Conservatives 339 (-20)
Labour 231 (+20)
SNP 41 (-2)
Liberal Democrats 15 (+2)
Plaid Cymru 4 (n/c)
Greens 1 (n/c)
Obviously the change figures in brackets are measured from the last update, not from the last election. The SNP's 41 seats would actually be a gain of six.
One of the SNP's two net 'losses' since the last update can be accounted for very simply by the self-inflicted wound in Kirkcaldy and Cowdenbeath, where Labour are estimated to now be eight points ahead.
The Tories are estimated to have moved very slightly ahead in Lanark and Hamilton East, which would explain their excitement about that constituency. But it's essentially a dead heat and doesn't look like the foregone conclusion that some people have been trying to portray.
YouGov agree with Focaldata in suggesting that the SNP have moved very slightly ahead in Angus, which contradicts the narrative in certain quarters that the north-east is a lost cause for the party.
Unfortunately the slight lead for the SNP in Caithness, Sutherland and Easter Ross in the last update has been reversed, and the Lib Dems now have a bit of a cushion. But Focaldata still has that seat pencilled in as an SNP gain.
Unlike Focaldata, the YouGov projection has the SNP gaining Glasgow North-East, but it does look very tight, which might explain the noises about Labour becoming "increasingly confident" about holding seats of that sort. (With the propaganda stripped out, that might be code for "we're back in with a chance".)
Jo Swinson's chances in East Dunbartonshire appear to have strengthened, but only very slightly - she's now estimated to be 7% ahead. (Focaldata have her only 1% ahead.)
Moray is shown as a tie, incredibly. Aberdeen South and Banff & Buchan are also essentially coin tosses, albeit with the Tories fractionally ahead. The SNP are slightly ahead in Gordon and East Renfrewshire.
Philippa Whitford's seat of Central Ayrshire is too close to call, but she is estimated to still have a modest lead over the Tories.
The seats that the SNP were hoping to take from Labour all look very tight, and in some cases Labour have moved into the lead (or stayed in the lead). So that will increase fears of a 2017-style result due to a mini-recovery from Labour, and would explain the SNP's apparent tactical shift of moving resources to a defensive operation in current SNP seats. This certainly represents a change of mood, because the feedback I was hearing until very recently was that canvass returns for the SNP were exceptionally good. But the crucial point about this YouGov projection is that the SNP are implied to be offsetting any failures against Labour with a more competitive performance in Tory-held seats than has been widely billed of late. Let's hope that's right, otherwise there's a danger of a 2017-style result (or worse). YouGov's MRP did overestimate the SNP last time, but with a bit of luck they'll have changed their methodology to correct for that. Winning back seats like Angus and Moray would be an incredible boost. Too good to be true? Feel free to share your canvassing experiences in the comments section below.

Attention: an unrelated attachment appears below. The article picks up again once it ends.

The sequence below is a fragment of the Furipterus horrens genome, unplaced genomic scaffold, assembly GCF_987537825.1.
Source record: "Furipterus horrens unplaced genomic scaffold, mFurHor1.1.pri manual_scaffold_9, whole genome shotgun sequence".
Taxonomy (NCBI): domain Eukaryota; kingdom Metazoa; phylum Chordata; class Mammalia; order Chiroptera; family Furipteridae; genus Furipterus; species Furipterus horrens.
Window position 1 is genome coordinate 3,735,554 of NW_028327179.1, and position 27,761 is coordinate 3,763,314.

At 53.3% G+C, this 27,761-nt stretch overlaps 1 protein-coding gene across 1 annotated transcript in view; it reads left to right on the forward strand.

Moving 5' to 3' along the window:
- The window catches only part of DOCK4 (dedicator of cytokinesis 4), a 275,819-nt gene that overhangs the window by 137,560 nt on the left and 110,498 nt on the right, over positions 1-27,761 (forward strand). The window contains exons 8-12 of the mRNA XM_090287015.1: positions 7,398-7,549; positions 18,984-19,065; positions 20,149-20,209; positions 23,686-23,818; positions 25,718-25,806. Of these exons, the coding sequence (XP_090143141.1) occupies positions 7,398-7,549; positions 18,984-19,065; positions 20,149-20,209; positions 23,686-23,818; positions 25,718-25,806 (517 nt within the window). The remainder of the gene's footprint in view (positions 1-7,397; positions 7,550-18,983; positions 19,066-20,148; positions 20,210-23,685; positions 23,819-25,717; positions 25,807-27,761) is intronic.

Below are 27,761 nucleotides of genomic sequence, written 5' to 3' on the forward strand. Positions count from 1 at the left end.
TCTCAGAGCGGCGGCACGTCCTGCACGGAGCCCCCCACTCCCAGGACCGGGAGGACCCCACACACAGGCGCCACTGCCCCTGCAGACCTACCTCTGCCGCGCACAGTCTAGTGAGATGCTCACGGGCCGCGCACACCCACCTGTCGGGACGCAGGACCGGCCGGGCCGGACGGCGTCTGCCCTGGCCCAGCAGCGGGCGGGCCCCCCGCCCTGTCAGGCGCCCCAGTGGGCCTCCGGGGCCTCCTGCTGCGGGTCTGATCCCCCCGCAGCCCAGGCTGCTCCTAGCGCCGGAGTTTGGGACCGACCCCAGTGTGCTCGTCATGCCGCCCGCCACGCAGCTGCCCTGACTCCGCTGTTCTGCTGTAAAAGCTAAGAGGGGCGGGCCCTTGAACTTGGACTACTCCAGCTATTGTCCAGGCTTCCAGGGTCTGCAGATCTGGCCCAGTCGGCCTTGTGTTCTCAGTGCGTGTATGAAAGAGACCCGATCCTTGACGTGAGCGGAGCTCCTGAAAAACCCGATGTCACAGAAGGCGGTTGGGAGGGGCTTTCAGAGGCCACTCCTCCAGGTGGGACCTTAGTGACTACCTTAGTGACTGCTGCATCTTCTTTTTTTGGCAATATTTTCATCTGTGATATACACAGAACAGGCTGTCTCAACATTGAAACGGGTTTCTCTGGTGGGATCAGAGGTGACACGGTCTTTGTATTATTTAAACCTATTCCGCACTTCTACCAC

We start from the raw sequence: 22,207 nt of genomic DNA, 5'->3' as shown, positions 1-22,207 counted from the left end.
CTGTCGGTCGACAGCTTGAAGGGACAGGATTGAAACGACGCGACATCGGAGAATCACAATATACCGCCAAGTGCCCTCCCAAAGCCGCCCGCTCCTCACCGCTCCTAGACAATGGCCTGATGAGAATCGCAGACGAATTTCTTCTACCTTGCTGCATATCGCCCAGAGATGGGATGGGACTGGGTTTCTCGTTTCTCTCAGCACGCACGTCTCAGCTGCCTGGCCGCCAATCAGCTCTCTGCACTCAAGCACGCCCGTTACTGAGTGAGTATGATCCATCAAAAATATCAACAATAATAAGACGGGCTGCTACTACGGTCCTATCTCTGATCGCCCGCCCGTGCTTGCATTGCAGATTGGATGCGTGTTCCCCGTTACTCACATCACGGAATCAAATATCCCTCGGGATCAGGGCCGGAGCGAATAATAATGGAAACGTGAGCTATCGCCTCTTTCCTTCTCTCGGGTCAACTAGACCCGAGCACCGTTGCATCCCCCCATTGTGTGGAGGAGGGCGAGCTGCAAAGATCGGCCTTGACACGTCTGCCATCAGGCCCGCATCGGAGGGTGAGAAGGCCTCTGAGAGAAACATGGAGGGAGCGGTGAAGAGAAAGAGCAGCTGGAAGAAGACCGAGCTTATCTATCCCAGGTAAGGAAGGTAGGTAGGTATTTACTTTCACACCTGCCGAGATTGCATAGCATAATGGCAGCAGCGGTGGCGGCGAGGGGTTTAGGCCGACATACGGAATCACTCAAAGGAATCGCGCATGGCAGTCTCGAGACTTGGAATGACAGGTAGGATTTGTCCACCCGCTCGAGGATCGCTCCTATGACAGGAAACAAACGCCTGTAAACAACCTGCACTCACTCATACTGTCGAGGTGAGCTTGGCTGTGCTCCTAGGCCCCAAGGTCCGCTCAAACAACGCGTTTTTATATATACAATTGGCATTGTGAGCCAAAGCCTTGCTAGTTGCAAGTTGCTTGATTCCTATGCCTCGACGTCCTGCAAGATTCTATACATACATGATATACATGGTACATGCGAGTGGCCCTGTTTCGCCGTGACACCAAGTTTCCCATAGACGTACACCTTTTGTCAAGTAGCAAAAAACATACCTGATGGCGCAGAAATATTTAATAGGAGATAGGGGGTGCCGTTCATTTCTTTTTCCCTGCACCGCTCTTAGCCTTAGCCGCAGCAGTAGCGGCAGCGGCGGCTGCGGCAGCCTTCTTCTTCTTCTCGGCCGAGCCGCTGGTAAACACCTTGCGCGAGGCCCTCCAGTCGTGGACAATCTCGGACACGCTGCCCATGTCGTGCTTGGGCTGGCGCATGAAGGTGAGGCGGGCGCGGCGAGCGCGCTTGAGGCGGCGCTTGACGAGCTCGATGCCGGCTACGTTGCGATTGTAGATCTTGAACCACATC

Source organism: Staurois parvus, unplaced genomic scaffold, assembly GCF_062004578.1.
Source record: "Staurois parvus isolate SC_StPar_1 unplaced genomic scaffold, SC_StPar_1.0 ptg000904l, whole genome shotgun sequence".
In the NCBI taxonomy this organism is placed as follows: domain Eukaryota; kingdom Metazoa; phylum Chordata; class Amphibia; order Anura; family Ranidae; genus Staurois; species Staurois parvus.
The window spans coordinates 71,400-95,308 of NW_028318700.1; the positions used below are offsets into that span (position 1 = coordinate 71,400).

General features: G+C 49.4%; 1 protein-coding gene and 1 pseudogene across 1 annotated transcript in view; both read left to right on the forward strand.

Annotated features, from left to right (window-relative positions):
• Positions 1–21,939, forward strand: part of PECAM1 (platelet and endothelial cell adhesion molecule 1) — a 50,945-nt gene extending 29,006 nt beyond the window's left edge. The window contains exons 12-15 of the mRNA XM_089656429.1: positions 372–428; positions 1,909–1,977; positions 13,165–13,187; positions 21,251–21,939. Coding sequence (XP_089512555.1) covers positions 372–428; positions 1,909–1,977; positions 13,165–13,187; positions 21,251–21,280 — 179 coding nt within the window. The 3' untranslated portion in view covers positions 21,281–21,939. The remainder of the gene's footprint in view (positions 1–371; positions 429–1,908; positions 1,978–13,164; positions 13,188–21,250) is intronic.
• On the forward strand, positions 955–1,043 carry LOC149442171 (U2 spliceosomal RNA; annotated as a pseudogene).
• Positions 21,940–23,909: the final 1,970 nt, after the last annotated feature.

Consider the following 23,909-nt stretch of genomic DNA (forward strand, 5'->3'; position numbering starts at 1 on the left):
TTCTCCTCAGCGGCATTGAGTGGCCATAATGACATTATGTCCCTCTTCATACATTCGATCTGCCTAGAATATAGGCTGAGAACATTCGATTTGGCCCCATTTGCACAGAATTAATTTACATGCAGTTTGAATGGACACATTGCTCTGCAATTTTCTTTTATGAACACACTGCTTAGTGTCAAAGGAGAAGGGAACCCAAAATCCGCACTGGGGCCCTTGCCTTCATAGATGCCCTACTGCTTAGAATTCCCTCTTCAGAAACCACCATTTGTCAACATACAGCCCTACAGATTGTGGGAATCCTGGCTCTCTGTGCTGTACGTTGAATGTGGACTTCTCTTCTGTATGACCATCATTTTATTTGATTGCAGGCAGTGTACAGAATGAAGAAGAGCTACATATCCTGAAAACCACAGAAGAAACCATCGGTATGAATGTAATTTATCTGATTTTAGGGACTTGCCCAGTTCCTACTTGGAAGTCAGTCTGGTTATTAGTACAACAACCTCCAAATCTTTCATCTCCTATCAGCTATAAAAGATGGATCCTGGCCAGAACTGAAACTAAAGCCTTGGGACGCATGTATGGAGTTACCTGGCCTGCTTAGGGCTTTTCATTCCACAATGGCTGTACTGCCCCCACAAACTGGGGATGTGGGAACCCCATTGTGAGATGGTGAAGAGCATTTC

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UPDATE: From a rough average it looks like the SNP are on around 41% of the national vote, which would be the same as the last update. Obviously an average might be misleading because two constituencies are much smaller than the others, but the SNP are strong in one of those two and weak in the other, so they should even themselves out. I haven't worked out averages for the other parties yet - I don't know if anyone wants to take the task on!
UPDATE II: The seat numbers for Scotland are..
Liberal Democrats 4